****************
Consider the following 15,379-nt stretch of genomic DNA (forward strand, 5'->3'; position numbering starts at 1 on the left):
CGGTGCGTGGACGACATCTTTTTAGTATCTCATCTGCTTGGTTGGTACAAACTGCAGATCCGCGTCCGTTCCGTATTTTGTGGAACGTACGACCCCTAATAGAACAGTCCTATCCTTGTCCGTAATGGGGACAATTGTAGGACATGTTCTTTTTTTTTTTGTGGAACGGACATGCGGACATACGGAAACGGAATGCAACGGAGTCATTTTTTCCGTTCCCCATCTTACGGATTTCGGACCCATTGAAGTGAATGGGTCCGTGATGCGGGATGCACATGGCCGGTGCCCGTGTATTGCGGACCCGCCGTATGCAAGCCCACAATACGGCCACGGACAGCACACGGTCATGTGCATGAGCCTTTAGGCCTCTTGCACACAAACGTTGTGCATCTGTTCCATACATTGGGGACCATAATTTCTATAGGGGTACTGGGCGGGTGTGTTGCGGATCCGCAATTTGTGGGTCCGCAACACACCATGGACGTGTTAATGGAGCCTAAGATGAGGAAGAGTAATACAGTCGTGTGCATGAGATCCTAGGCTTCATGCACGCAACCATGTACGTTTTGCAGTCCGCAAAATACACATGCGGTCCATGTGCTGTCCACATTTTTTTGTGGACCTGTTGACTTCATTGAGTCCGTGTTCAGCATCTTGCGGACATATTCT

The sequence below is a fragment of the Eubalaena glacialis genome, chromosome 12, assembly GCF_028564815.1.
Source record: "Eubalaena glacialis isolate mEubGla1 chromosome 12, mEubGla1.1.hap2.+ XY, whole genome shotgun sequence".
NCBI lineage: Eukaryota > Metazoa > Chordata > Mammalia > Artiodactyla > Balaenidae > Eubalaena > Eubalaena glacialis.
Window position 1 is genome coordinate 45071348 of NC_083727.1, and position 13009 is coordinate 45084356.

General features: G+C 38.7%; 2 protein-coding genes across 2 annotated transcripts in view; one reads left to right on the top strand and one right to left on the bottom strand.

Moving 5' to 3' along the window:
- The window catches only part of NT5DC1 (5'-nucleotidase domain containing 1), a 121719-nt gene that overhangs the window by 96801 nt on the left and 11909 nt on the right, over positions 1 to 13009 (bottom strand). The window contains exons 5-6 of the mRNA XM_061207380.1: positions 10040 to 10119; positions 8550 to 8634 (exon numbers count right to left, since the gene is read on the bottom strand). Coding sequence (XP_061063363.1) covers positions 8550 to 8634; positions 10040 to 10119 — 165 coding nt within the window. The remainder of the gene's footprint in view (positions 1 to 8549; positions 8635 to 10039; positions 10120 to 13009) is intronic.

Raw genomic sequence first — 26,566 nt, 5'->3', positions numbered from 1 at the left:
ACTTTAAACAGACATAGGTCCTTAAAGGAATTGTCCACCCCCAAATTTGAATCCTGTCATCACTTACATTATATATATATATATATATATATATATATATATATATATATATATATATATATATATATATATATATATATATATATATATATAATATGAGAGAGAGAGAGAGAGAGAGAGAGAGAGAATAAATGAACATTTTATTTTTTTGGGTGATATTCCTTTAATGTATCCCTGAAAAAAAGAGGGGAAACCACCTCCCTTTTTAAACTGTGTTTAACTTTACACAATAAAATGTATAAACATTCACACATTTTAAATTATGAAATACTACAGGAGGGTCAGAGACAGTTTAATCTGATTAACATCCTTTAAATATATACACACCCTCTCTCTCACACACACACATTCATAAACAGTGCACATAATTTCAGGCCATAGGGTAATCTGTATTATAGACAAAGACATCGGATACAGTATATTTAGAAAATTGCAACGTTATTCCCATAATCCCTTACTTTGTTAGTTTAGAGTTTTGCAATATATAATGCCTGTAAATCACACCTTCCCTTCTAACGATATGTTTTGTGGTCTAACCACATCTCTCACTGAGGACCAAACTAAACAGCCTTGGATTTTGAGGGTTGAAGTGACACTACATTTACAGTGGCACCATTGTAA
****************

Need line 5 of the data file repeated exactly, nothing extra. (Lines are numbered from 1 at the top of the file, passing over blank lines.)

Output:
NCBI lineage: Eukaryota > Metazoa > Chordata > Mammalia > Artiodactyla > Balaenidae > Eubalaena > Eubalaena glacialis.